siRNA Transfection Basics
siRNA Transfection: Basics
RNA stands for ribonucleic acid and siRNA – small interfering RNA (also known as silencing RNA). siRNA is a short (21-23 bp), double-stranded RNA nucleotide in molecules performing various functions of biological system in cells. siRNA transfection is “transference”, intracellular transfer of siRNA into cells, a process involved in silencing of genes. To successfully optimize siRNA transfection, the proper transfection reagent and method of transfection is required to enable RNAi experiments in vitro and in vivo. These processes differ according to cell types and protocols. There are many in vitro siRNA transfection reagents optimized for specific cell types (see cell line transfection reagents). In vivo siRNA applications require nanoparticle-, polymer-, or liposome-based technologies that have different biodistribution delivery profiles.
Scientists have discovered that siRNA is extremely valuable in silencing gene expression and studying gene functions in a large scale. The success of such experiments often dependent on the method of delivery of siRNA. siRNA can be transfected in vitro and in vivo using optimized transfection reagents and kits. In many cases, cell types may make such transfection hard, limited, or even impossible.
Determining satisfactory transfection parameters can result in success or failure of RNAi effects in different cell cultures. Parameters may include culture conditions, the type and the amount of transfection agent used, the length of time transfection agents are exposed to cells, and the purity and quantity of siRNA used in experiments.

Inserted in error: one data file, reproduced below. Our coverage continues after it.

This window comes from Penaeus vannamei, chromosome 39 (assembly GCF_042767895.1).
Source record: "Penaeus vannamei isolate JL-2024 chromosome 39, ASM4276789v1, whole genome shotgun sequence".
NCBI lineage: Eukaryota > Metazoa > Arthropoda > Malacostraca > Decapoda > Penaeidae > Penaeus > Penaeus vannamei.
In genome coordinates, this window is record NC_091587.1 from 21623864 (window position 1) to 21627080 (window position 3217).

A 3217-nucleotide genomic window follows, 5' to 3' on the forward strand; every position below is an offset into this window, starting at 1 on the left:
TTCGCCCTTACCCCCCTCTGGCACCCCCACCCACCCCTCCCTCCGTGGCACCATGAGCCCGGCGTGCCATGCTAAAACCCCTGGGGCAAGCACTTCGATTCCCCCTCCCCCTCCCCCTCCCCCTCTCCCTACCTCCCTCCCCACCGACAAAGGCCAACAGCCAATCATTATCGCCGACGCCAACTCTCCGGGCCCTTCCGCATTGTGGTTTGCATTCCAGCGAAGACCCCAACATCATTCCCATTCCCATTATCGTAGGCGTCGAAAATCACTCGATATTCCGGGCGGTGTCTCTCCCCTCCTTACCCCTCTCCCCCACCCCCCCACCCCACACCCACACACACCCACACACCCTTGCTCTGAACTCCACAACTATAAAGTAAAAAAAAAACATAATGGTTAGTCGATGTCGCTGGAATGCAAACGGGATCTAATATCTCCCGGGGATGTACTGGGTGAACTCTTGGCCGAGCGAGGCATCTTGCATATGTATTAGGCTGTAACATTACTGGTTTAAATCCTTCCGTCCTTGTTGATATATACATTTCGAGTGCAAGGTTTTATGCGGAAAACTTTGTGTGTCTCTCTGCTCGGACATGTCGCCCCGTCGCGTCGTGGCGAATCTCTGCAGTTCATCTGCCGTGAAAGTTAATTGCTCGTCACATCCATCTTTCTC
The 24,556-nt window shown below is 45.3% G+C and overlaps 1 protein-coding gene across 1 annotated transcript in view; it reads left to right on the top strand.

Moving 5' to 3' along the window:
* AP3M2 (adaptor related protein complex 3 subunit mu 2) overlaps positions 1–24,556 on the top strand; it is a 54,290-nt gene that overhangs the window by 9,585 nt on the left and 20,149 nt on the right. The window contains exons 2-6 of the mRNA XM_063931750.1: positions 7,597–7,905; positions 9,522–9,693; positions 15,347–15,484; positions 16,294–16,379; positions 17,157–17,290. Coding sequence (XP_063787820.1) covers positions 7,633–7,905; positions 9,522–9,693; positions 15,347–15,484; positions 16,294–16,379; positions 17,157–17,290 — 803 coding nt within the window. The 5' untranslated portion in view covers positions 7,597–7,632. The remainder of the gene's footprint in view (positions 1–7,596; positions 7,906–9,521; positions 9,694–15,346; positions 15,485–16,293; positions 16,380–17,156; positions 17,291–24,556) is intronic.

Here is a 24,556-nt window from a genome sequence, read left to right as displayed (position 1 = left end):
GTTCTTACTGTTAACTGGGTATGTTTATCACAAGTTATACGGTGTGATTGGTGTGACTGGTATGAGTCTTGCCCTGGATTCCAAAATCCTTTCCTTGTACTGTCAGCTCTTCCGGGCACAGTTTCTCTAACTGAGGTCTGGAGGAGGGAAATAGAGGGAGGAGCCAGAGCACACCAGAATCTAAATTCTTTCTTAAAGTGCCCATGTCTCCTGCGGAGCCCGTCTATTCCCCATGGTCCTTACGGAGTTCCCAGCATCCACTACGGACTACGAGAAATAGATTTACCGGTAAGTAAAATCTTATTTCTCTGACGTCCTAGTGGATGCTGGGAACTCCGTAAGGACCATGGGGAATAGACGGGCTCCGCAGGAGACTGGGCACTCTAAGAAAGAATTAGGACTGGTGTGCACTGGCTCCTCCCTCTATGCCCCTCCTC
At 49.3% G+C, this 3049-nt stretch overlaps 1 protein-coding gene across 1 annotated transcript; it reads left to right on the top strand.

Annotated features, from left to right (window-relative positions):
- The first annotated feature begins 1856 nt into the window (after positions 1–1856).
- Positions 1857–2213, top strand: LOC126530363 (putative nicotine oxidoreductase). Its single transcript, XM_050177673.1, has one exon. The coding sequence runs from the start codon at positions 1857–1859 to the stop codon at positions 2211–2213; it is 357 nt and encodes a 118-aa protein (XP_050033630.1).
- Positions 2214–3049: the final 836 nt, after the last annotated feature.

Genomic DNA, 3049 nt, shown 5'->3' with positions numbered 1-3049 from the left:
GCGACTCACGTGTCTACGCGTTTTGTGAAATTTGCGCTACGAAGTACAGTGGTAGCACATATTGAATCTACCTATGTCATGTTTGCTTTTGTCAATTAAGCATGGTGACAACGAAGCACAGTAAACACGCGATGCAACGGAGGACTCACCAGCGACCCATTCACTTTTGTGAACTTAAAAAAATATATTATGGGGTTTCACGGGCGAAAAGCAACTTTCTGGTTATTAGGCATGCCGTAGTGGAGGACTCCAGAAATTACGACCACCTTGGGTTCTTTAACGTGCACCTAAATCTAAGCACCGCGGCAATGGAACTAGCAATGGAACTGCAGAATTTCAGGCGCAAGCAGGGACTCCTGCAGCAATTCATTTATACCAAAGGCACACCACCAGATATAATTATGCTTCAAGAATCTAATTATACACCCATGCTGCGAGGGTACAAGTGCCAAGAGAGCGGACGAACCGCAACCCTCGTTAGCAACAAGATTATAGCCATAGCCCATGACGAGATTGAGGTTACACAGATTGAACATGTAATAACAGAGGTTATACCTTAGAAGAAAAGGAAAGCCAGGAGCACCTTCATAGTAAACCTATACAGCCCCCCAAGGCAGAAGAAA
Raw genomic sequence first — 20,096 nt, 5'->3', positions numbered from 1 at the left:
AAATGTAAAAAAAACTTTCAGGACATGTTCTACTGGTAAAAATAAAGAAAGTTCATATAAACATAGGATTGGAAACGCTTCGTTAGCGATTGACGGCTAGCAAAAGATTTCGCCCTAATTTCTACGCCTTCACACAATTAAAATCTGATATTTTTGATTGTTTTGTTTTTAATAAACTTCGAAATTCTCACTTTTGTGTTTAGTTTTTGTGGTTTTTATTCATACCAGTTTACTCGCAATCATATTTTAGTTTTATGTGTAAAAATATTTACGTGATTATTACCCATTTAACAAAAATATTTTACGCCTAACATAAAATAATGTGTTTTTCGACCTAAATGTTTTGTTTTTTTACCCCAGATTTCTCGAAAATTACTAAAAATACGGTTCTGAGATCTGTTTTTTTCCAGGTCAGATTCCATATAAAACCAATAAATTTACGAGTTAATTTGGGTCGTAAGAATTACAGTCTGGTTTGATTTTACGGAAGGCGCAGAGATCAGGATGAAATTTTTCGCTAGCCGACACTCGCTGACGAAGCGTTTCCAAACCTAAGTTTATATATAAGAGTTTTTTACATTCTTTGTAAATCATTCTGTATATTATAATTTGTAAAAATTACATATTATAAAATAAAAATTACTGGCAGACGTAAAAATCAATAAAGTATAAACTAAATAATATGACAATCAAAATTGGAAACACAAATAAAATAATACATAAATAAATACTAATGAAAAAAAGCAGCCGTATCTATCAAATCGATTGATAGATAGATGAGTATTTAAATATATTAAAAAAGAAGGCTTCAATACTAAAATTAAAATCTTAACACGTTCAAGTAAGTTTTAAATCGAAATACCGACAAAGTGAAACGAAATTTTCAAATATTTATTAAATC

Choosing the correct procedures is also critical. For example, a pre-plated transfection procedures enable cells to attach, recover from the processes, and grow for about 24 hours prior to transfection process. In some cases, reverse transfection (also known as an alternative transfection procedure) may offer enhanced benefits compared to this more traditional pre-plating methodology.
Reverse transfection is a process of translating and plating cells simultaneously; a process that is faster and easier because it enables researchers to bypass multiple steps of traditional methodology.
Other considerations enabling siRNA transfection are the health of the cultured cells, conditions under which transfection occur, the method of transfection introduced, the quality and quantity of siRNA used in a particular experiment. Cells must be healthy to ensure maximum cell viability. Also, healthy cells are easier to transfect than poor quality or damaged cells. Various helpful methods ensure the physical condition as well as tolerable quantity of cells and offer guidelines to enhance success of various experiments.
Cell density, on top of volume, exposure time, and amount of siRNA cells also play an significant role in the success of siRNA transfection, as well as establishing stable RNAi knockdown cell line in stable transfection experiment.
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